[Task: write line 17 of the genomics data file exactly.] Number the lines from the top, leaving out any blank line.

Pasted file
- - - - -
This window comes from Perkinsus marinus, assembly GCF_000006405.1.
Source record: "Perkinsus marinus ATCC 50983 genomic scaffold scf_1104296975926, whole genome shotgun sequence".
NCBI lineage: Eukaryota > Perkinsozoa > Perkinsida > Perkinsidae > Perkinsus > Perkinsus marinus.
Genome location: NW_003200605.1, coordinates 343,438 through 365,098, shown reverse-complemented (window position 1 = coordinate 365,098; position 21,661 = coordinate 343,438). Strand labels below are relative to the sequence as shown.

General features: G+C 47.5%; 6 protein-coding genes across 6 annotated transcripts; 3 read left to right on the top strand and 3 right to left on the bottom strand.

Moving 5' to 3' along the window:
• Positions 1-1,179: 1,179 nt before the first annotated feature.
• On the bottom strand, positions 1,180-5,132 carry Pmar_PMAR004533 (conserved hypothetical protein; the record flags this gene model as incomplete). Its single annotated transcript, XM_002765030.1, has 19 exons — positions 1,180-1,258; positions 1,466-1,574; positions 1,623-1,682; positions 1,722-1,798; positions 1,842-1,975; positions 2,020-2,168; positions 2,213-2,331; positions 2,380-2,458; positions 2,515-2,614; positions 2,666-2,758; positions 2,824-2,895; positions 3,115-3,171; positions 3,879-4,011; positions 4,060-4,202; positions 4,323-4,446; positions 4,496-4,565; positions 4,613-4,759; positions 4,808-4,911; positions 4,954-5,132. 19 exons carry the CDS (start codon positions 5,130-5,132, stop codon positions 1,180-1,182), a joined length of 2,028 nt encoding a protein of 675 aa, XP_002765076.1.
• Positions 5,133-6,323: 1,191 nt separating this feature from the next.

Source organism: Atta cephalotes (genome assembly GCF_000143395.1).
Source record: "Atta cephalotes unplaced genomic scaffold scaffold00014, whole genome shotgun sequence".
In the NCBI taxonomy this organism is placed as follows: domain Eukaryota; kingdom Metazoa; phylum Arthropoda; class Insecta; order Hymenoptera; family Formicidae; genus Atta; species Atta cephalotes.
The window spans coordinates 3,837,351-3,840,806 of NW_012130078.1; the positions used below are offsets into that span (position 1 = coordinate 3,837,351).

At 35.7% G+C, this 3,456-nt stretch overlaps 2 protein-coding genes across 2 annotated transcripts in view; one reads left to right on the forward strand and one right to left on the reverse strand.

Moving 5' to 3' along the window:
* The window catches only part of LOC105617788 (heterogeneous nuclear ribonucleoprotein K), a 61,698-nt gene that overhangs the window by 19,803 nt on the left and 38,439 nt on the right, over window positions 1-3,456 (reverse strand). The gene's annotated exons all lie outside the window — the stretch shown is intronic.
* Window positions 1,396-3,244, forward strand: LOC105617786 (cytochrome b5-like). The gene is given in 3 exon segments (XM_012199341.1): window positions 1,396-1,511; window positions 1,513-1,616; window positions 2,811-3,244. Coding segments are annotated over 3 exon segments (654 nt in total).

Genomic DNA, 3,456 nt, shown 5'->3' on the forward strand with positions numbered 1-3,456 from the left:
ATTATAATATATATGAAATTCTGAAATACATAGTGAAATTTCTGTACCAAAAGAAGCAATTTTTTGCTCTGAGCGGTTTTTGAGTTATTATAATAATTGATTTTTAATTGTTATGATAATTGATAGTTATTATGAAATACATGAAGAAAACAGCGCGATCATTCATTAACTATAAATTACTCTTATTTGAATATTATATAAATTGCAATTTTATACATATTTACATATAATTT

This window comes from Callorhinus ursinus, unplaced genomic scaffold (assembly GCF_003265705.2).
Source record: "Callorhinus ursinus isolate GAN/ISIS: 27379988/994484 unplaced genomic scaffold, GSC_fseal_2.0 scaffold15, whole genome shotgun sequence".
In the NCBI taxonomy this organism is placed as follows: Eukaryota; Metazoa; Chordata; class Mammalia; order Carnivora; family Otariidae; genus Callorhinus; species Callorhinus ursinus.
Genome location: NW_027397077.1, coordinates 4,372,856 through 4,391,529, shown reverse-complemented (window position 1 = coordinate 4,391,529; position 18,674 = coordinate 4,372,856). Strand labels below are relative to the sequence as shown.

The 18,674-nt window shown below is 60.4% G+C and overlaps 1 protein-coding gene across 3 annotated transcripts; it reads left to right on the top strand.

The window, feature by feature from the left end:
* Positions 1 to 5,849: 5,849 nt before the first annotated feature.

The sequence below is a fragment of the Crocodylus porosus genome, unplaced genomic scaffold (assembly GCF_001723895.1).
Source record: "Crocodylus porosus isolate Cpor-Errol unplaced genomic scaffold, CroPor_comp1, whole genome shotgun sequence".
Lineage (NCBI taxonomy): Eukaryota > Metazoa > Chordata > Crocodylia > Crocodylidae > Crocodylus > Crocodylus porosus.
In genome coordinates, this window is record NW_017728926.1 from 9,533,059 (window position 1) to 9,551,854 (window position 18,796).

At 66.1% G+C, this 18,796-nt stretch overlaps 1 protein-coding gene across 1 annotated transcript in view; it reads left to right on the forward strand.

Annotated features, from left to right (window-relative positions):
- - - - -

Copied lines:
* Window positions 1,396-3,244, forward strand: LOC105617786 (cytochrome b5-like). The gene is given in 3 exon segments (XM_012199341.1): window positions 1,396-1,511; window positions 1,513-1,616; window positions 2,811-3,244. Coding segments are annotated over 3 exon segments (654 nt in total).